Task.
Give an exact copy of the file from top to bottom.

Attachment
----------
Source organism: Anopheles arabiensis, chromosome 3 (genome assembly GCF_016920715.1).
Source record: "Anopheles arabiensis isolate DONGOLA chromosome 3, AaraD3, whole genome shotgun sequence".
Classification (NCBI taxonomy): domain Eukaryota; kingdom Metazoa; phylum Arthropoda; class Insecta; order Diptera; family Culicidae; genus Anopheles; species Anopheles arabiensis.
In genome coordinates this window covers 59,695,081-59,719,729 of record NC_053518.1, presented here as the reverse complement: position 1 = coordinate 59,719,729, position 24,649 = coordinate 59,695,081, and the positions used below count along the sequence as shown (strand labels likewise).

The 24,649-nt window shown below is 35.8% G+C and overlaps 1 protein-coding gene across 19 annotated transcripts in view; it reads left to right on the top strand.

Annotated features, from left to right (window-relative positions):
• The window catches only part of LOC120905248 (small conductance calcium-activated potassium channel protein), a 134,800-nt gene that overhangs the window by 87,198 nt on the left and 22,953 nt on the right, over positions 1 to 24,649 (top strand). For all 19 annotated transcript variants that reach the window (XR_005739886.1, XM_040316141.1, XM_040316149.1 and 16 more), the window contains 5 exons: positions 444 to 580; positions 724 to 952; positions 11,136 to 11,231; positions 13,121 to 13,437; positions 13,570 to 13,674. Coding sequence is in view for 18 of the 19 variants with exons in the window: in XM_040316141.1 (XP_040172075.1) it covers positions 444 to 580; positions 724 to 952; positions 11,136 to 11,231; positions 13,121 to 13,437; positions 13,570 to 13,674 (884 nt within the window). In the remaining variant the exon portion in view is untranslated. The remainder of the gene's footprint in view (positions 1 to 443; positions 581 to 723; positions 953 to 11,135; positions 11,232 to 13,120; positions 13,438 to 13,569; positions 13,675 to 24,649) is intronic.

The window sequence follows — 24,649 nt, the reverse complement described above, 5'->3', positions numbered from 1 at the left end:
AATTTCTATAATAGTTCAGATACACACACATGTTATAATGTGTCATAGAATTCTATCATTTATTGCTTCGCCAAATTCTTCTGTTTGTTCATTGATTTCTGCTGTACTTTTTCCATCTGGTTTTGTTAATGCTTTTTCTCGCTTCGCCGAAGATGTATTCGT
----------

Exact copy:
Source organism: Anopheles arabiensis, chromosome 3 (genome assembly GCF_016920715.1).
Source record: "Anopheles arabiensis isolate DONGOLA chromosome 3, AaraD3, whole genome shotgun sequence".
Classification (NCBI taxonomy): domain Eukaryota; kingdom Metazoa; phylum Arthropoda; class Insecta; order Diptera; family Culicidae; genus Anopheles; species Anopheles arabiensis.
In genome coordinates this window covers 59,695,081-59,719,729 of record NC_053518.1, presented here as the reverse complement: position 1 = coordinate 59,719,729, position 24,649 = coordinate 59,695,081, and the positions used below count along the sequence as shown (strand labels likewise).

The 24,649-nt window shown below is 35.8% G+C and overlaps 1 protein-coding gene across 19 annotated transcripts in view; it reads left to right on the top strand.

Annotated features, from left to right (window-relative positions):
• The window catches only part of LOC120905248 (small conductance calcium-activated potassium channel protein), a 134,800-nt gene that overhangs the window by 87,198 nt on the left and 22,953 nt on the right, over positions 1 to 24,649 (top strand). For all 19 annotated transcript variants that reach the window (XR_005739886.1, XM_040316141.1, XM_040316149.1 and 16 more), the window contains 5 exons: positions 444 to 580; positions 724 to 952; positions 11,136 to 11,231; positions 13,121 to 13,437; positions 13,570 to 13,674. Coding sequence is in view for 18 of the 19 variants with exons in the window: in XM_040316141.1 (XP_040172075.1) it covers positions 444 to 580; positions 724 to 952; positions 11,136 to 11,231; positions 13,121 to 13,437; positions 13,570 to 13,674 (884 nt within the window). In the remaining variant the exon portion in view is untranslated. The remainder of the gene's footprint in view (positions 1 to 443; positions 581 to 723; positions 953 to 11,135; positions 11,232 to 13,120; positions 13,438 to 13,569; positions 13,675 to 24,649) is intronic.

The window sequence follows — 24,649 nt, the reverse complement described above, 5'->3', positions numbered from 1 at the left end:
AATTTCTATAATAGTTCAGATACACACACATGTTATAATGTGTCATAGAATTCTATCATTTATTGCTTCGCCAAATTCTTCTGTTTGTTCATTGATTTCTGCTGTACTTTTTCCATCTGGTTTTGTTAATGCTTTTTCTCGCTTCGCCGAAGATGTATTCGT